Interviews and Profiles

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During my years working as an arts journalist, I talked to hundreds — in fact, probably thousands — of artists and other creative types. I didn’t get the chance to write many of these encounters up, alas. But here’s a sampler of some of the interviews and profiles I did have a chance to do.

  • The controversial California designer David Carson helped change — for better or worse — our visual environment. Peter Plagens and I profiled him for Newsweek.
  • One of the first great culture websites was Arts & Letters Daily, and one of the great aestheticians of our age was Denis Dutton, the man who created it. I did a q&a with Denis for Salon magazine.
  • The Irish novelist/filmmaker Neil Jordan made a mark with “Mona Lisa” and became famous for “The Crying Game.” I talked with him at length for Interview magazine.
  • Polly and I were close friends with the movie critic Pauline Kael. Back in 1989, we had a wide-ranging conversation with her for Interview magazine.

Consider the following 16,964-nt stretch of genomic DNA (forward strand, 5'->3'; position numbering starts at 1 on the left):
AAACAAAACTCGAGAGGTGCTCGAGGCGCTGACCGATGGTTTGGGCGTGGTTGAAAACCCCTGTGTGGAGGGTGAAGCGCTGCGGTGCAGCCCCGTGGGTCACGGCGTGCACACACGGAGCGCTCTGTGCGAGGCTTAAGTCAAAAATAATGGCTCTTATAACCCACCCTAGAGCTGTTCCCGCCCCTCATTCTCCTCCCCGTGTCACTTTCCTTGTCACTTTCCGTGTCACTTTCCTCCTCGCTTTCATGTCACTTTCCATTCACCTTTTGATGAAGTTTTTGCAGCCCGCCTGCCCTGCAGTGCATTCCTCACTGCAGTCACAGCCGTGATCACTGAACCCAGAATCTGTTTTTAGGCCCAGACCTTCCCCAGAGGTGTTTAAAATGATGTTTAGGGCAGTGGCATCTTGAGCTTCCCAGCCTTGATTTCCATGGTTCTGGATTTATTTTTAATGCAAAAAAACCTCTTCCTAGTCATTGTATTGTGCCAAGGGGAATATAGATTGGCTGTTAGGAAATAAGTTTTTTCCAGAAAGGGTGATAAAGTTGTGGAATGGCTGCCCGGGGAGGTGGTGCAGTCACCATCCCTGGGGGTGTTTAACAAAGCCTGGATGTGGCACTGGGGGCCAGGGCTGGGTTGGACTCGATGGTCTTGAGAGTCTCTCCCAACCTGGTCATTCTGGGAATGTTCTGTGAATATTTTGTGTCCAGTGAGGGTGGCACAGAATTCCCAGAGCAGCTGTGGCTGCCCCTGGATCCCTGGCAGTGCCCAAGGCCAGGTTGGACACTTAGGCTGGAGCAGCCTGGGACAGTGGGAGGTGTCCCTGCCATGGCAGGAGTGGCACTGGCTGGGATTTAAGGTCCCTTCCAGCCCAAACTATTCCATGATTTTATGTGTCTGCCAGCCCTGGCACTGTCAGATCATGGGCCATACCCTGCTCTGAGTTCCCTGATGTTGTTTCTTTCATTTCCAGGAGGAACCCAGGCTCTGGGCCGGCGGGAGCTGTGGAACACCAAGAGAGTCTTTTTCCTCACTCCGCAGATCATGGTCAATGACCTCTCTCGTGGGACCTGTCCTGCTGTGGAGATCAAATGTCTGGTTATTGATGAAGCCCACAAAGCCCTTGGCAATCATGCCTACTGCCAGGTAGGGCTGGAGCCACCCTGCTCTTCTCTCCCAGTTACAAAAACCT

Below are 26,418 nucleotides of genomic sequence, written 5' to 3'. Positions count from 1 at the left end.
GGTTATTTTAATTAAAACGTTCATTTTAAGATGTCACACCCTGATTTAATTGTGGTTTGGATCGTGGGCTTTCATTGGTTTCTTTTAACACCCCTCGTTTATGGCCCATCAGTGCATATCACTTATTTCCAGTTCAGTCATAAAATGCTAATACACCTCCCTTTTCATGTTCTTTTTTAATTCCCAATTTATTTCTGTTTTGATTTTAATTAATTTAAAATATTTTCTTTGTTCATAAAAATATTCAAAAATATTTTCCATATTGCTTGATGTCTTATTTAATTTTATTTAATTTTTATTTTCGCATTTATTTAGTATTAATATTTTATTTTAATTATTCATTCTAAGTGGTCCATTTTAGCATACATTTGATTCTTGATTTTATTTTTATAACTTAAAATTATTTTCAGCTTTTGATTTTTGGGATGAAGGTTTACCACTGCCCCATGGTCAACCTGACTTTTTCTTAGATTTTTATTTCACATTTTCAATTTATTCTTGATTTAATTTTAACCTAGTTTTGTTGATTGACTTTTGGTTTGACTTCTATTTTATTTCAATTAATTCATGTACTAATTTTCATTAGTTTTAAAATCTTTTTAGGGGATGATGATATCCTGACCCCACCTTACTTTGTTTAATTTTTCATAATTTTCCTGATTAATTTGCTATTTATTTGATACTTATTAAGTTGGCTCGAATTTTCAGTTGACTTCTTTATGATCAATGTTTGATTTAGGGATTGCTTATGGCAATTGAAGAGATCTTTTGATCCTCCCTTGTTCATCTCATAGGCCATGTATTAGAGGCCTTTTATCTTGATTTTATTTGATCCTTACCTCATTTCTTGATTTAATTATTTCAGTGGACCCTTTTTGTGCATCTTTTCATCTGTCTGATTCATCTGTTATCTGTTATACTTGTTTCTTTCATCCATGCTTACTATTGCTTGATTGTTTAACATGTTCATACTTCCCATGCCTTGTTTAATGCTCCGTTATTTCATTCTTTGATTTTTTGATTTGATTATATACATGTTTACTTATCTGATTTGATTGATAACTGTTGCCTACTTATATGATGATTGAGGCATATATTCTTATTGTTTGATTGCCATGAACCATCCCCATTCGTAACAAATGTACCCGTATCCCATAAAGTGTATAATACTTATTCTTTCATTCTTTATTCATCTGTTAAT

• I talked with Pauline again a few years later for The Modern Review.
  • I enjoyed the glamorous youth Western “Young Guns II,” so I gave Geoff Murphy — the film’s brilliant director — a call.
  • As much of an arts-fan as I am, I’m anything but a huge supporter of government support for the arts, at least in the U.S. I interviewed the NEA critic Lynne Munson about the history and politics of the program.
  • I wrote a short profile of that great eccentric, the doctor and writer Oliver Sacks.
  • The novelist Silvia Sanza brings a true bohemian’s outlook and tone to bear on her work, which is soulful and poetic. I did a short interview with her.
  • I got fascinated by right-wing political thinking for a while and treated myself to a wide-ranging conversation with the British political philosopher Roger Scruton.
  • Just my opinion, of course, but I think the Southern writer Lee Smith may be the U.S.’s greatest living novelist. I visited with her for Interview magazine.
  • Lots of thanks and credit to Salon magazine, which — although as liberal as can be — let me publish a provocative q&a with the libertarian rightie Thomas Sowell.
  • The composer Morton Subotnick has not only created a lot of beautiful music, he’s also been one of the most shrewd and enthusiastic of artists where the new-digital-media world goes.
  • I hung out with the infamous renegade filmmaker James Toback. He’s quite a character, as well as an entertaining, superbright guy.
  • I loved the music-history-on-CD-ROMs that were created by the UCLA music prof Robert Winter, and I got Wired to let me write a profile of him.